Hello, as a machinist and mechanical engineer, I also have the MakerGear M2 (which is a very good solid machine!), I deal with backlash everyday and since we all know what it is already I'll skip that part to give my two cents on this whole thing. I too was a bit worried about the backlash in the 3D printer when I first got it, as I put it together I noticed that the way they are made (M2) they are very rigid machines that were very well thought out. The first thing and one of the most important things is to make sure that the frame is rigid and has not flex to it under normal movement, if it does start there with your problems but as the MakerGear and all the rest that use ribbed belts and ribbed pulleys that have a set screw which screws onto a flat on the stepper motors, check these as I have seen and heard about them coming lose or being lose in fully assembled models, this would be a good time to add some blue Loctite to the set screws. Now I can only speak on the models I have seen and they both have grooves that the stepper motors screws can slide in to tighten the belt, no matter what belt they make they all have a tiny bit of stretch to them even the anylon corded belts will stretch a tiny bit before they stop and that really has to do with the really high "jerk" loads they are put under when changing direction. When it comes to ball screws on an axis there will be some backlash depending what grade they used and they do wear out over time along with the linear rails, so if it's done a lot of printing for a few years now it may be time to replace a few things.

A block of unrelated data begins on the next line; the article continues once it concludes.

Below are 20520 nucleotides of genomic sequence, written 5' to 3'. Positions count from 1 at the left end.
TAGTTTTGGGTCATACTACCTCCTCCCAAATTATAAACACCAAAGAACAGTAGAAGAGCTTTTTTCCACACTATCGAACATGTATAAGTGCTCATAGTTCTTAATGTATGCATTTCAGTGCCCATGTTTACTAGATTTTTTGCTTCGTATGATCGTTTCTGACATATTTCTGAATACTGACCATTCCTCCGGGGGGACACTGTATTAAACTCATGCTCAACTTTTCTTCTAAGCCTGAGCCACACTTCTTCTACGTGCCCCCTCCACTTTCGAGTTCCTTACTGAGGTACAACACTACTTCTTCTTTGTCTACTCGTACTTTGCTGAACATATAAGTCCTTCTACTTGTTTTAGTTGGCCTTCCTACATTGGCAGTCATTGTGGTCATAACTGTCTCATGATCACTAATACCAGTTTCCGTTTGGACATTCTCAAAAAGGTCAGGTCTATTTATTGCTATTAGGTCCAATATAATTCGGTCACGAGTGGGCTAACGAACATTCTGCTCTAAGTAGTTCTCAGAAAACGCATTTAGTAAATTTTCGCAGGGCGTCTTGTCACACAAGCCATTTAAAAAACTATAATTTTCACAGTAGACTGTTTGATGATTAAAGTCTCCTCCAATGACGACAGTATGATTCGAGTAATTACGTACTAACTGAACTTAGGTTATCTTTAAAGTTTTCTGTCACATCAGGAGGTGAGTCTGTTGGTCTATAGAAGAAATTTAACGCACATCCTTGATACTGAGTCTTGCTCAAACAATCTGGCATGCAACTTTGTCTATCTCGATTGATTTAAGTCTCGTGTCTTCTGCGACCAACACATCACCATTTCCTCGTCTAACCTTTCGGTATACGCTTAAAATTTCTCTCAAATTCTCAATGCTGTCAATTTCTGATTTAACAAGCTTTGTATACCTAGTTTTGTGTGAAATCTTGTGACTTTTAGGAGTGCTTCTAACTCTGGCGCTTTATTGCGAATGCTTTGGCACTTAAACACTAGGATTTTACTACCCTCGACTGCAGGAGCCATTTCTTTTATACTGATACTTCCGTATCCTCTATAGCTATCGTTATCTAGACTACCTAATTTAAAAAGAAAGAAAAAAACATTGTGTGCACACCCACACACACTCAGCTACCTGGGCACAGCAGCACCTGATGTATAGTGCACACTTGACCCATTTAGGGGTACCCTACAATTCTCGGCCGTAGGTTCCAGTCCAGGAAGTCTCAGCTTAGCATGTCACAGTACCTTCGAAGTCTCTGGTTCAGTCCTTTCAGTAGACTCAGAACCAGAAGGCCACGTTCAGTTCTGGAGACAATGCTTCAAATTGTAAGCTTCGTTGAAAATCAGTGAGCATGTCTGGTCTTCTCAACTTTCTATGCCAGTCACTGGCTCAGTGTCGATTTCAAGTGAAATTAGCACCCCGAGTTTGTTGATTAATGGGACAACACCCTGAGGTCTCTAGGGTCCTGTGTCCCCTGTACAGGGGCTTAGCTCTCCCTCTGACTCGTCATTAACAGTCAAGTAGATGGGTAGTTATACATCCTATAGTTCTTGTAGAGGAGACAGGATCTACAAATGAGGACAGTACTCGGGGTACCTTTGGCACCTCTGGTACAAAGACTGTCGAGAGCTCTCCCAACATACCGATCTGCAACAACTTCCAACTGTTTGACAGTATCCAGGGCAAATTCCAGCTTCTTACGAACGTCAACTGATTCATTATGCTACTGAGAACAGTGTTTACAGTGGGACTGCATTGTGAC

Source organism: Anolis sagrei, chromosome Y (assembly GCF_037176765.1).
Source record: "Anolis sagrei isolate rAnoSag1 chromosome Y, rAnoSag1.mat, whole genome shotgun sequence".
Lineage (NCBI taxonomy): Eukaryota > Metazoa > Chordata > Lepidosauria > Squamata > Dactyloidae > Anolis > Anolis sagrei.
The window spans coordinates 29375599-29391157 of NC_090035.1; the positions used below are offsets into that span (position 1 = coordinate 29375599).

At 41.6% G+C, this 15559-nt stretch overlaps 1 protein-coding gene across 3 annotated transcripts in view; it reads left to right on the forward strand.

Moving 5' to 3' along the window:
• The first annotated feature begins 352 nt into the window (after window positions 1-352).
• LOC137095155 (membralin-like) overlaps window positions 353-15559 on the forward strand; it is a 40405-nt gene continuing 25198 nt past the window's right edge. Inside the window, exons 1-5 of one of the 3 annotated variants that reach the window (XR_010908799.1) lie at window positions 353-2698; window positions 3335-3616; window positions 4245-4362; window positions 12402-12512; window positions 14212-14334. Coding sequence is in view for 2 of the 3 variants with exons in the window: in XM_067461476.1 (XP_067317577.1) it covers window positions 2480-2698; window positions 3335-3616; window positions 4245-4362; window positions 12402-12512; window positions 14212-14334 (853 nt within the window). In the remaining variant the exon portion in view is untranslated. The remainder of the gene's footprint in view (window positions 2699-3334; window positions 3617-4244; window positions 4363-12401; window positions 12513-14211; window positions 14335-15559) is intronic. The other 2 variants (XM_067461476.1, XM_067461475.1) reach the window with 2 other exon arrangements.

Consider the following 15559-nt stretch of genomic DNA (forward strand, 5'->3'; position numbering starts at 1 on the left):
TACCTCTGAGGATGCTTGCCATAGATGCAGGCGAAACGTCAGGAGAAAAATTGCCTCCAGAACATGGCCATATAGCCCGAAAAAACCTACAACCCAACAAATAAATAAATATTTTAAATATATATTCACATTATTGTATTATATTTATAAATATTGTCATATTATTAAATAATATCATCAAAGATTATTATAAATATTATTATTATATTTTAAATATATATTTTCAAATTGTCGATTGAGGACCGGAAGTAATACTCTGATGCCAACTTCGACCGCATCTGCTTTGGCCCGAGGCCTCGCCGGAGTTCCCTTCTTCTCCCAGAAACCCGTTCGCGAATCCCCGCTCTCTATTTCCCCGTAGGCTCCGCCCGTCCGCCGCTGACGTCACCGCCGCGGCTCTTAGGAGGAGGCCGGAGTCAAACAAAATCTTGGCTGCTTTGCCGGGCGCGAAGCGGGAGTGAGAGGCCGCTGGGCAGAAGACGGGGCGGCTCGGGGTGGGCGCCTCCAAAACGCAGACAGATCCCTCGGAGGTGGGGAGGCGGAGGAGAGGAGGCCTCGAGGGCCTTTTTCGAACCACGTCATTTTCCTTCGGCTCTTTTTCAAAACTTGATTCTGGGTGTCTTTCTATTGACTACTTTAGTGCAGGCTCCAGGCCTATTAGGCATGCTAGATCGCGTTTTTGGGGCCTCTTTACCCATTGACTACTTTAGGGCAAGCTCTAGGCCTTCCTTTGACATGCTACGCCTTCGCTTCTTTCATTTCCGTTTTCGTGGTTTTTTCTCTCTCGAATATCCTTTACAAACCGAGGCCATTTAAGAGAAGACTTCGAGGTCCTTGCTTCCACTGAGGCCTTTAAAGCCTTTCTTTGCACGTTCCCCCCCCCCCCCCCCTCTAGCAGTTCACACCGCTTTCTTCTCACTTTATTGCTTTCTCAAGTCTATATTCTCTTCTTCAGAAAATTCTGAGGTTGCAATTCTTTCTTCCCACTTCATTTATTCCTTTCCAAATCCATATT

You can set "offset's" in both the firmware (I think) and S3D but I don't think that would fix any to do with backlash simply cuz each movement will be diff and the offsets will stay the same so it would turn out funky looking lol.
Hope something helps!